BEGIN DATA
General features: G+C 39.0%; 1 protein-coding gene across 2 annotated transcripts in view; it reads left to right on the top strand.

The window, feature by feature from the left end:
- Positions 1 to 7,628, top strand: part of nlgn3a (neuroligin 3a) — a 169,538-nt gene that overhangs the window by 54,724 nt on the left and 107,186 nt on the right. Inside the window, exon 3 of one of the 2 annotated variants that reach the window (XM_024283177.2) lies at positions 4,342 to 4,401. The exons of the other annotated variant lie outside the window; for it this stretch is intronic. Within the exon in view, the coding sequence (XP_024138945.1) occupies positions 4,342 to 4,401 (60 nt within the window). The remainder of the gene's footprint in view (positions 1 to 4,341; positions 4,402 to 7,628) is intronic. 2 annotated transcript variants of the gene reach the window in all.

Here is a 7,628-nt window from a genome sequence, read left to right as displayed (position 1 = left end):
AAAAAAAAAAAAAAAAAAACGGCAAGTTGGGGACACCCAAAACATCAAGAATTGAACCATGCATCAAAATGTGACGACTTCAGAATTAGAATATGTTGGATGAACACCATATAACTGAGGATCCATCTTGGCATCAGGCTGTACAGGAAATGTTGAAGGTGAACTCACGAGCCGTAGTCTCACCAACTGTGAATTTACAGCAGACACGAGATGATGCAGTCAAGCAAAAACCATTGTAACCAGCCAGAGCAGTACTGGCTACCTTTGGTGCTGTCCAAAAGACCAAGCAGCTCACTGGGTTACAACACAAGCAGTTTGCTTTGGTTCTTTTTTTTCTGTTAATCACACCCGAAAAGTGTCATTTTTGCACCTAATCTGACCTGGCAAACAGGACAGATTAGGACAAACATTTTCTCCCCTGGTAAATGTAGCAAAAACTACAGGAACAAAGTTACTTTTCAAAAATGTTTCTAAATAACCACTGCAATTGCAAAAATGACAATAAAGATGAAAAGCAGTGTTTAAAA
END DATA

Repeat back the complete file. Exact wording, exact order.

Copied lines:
General features: G+C 39.0%; 1 protein-coding gene across 2 annotated transcripts in view; it reads left to right on the top strand.

The window, feature by feature from the left end:
- Positions 1 to 7,628, top strand: part of nlgn3a (neuroligin 3a) — a 169,538-nt gene that overhangs the window by 54,724 nt on the left and 107,186 nt on the right. Inside the window, exon 3 of one of the 2 annotated variants that reach the window (XM_024283177.2) lies at positions 4,342 to 4,401. The exons of the other annotated variant lie outside the window; for it this stretch is intronic. Within the exon in view, the coding sequence (XP_024138945.1) occupies positions 4,342 to 4,401 (60 nt within the window). The remainder of the gene's footprint in view (positions 1 to 4,341; positions 4,402 to 7,628) is intronic. 2 annotated transcript variants of the gene reach the window in all.

Here is a 7,628-nt window from a genome sequence, read left to right as displayed (position 1 = left end):
AAAAAAAAAAAAAAAAAAACGGCAAGTTGGGGACACCCAAAACATCAAGAATTGAACCATGCATCAAAATGTGACGACTTCAGAATTAGAATATGTTGGATGAACACCATATAACTGAGGATCCATCTTGGCATCAGGCTGTACAGGAAATGTTGAAGGTGAACTCACGAGCCGTAGTCTCACCAACTGTGAATTTACAGCAGACACGAGATGATGCAGTCAAGCAAAAACCATTGTAACCAGCCAGAGCAGTACTGGCTACCTTTGGTGCTGTCCAAAAGACCAAGCAGCTCACTGGGTTACAACACAAGCAGTTTGCTTTGGTTCTTTTTTTTCTGTTAATCACACCCGAAAAGTGTCATTTTTGCACCTAATCTGACCTGGCAAACAGGACAGATTAGGACAAACATTTTCTCCCCTGGTAAATGTAGCAAAAACTACAGGAACAAAGTTACTTTTCAAAAATGTTTCTAAATAACCACTGCAATTGCAAAAATGACAATAAAGATGAAAAGCAGTGTTTAAAA